That was reflected in the oral argument to NYSRPA v. Bruen when she took a page from Justice Kagan’s book in the questions she asked the NRA lawyer Paul Clement.
This excerpt from one of her questions, in particular, is truly a page from Justice Kagan’s playbook, “JUSTICE SOTOMAYOR: What it appears to me is that the history tradition of carrying weapons is that states get a lot of deference on this. And the one deference that you don’t -haven’t addressed is the question presented is what’s the law with respect to concealed weapons.”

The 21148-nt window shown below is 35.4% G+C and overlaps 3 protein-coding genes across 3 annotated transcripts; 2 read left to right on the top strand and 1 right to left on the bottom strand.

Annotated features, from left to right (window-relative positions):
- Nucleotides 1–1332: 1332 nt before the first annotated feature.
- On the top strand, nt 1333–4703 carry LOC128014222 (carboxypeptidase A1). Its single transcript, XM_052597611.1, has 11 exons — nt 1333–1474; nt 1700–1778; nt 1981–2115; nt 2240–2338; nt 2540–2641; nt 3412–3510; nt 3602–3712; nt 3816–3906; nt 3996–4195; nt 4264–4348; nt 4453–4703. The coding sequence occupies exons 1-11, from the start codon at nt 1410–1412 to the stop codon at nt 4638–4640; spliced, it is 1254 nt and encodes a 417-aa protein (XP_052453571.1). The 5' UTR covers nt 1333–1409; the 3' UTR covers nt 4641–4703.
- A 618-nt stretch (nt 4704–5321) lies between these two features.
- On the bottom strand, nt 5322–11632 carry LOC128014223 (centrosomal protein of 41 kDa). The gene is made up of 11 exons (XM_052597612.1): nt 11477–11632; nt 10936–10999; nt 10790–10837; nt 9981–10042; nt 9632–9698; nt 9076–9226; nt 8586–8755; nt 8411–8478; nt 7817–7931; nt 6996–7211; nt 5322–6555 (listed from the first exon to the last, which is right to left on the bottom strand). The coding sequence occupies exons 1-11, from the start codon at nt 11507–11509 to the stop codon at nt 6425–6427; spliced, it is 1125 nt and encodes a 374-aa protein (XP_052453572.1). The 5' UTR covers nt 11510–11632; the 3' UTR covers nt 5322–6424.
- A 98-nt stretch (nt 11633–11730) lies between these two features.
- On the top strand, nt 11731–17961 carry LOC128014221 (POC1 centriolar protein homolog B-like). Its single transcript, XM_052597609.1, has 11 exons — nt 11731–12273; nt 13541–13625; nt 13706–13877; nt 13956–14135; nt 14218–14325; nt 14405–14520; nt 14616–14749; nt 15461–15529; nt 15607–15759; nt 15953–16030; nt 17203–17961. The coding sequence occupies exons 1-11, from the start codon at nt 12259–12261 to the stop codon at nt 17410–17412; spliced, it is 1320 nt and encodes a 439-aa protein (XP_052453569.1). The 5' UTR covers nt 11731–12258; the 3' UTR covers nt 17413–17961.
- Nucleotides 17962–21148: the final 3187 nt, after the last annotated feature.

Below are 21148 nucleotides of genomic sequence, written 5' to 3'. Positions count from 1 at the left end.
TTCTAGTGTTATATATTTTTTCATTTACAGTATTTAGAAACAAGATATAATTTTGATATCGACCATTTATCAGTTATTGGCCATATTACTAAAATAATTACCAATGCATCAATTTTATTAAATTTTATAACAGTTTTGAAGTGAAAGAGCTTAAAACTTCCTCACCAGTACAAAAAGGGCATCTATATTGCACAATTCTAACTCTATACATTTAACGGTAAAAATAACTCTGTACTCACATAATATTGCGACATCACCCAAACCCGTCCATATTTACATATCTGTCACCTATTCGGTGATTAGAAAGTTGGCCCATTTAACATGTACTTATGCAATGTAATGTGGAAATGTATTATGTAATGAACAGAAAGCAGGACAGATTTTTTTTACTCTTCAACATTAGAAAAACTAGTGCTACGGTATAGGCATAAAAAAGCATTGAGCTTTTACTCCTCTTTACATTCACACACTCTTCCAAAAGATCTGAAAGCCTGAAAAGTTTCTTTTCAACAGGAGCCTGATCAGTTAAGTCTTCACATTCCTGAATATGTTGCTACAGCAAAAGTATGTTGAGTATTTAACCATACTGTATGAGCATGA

Don’t forget, the question presented to the justices for them to decide is whether or not the denial of the two petitioners’ applications for [unrestricted] concealed carry licenses violated the Second Amendment. The question presented to the Court is not whether or not there is a right to carry a handgun, or rifle, or shotgun in public. For one thing, the State of New York does not prohibit the Open Carry of rifles and shotguns it is legal for one to possess. Technically, New York State does not ban the Open Carry of handguns either. Its prohibitions are on the possession of firearms. If you are carrying a rifle or shotgun that it is legal for you to possess then no permit is required to carry one openly in public. If one has a license to possess a handgun in public then one can carry it concealed and there is no criminal liability to carrying the handgun openly. Under New York State law, the worst that can happen is that the public handgun license can be revoked. New York has a separate law for possessing a handgun in the home that is independent of the license to possess (carry) a handgun in public.